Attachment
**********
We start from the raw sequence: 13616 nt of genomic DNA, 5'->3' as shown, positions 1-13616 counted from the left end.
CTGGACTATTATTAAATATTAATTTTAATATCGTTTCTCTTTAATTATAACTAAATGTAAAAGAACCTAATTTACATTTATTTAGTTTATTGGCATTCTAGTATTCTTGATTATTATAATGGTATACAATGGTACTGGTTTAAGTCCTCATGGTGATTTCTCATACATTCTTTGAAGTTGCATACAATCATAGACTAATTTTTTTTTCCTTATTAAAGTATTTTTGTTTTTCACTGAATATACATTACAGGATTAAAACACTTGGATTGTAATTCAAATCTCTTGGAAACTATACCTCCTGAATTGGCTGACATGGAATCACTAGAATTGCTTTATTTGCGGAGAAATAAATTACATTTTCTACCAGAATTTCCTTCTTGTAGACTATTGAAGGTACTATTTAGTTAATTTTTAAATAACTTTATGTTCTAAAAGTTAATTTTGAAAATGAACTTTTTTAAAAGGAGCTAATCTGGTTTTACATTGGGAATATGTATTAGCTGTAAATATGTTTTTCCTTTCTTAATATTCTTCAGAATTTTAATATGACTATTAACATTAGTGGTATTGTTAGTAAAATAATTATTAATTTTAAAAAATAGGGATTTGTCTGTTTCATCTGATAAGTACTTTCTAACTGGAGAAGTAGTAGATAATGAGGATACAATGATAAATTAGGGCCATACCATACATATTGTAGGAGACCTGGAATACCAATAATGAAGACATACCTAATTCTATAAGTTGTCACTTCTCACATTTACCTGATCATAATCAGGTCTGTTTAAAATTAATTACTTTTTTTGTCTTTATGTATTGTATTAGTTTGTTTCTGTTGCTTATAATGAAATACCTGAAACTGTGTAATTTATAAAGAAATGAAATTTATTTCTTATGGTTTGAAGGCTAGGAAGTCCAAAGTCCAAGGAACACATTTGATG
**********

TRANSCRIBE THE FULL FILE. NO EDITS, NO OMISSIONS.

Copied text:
We start from the raw sequence: 13616 nt of genomic DNA, 5'->3' as shown, positions 1-13616 counted from the left end.
CTGGACTATTATTAAATATTAATTTTAATATCGTTTCTCTTTAATTATAACTAAATGTAAAAGAACCTAATTTACATTTATTTAGTTTATTGGCATTCTAGTATTCTTGATTATTATAATGGTATACAATGGTACTGGTTTAAGTCCTCATGGTGATTTCTCATACATTCTTTGAAGTTGCATACAATCATAGACTAATTTTTTTTTCCTTATTAAAGTATTTTTGTTTTTCACTGAATATACATTACAGGATTAAAACACTTGGATTGTAATTCAAATCTCTTGGAAACTATACCTCCTGAATTGGCTGACATGGAATCACTAGAATTGCTTTATTTGCGGAGAAATAAATTACATTTTCTACCAGAATTTCCTTCTTGTAGACTATTGAAGGTACTATTTAGTTAATTTTTAAATAACTTTATGTTCTAAAAGTTAATTTTGAAAATGAACTTTTTTAAAAGGAGCTAATCTGGTTTTACATTGGGAATATGTATTAGCTGTAAATATGTTTTTCCTTTCTTAATATTCTTCAGAATTTTAATATGACTATTAACATTAGTGGTATTGTTAGTAAAATAATTATTAATTTTAAAAAATAGGGATTTGTCTGTTTCATCTGATAAGTACTTTCTAACTGGAGAAGTAGTAGATAATGAGGATACAATGATAAATTAGGGCCATACCATACATATTGTAGGAGACCTGGAATACCAATAATGAAGACATACCTAATTCTATAAGTTGTCACTTCTCACATTTACCTGATCATAATCAGGTCTGTTTAAAATTAATTACTTTTTTTGTCTTTATGTATTGTATTAGTTTGTTTCTGTTGCTTATAATGAAATACCTGAAACTGTGTAATTTATAAAGAAATGAAATTTATTTCTTATGGTTTGAAGGCTAGGAAGTCCAAAGTCCAAGGAACACATTTGATG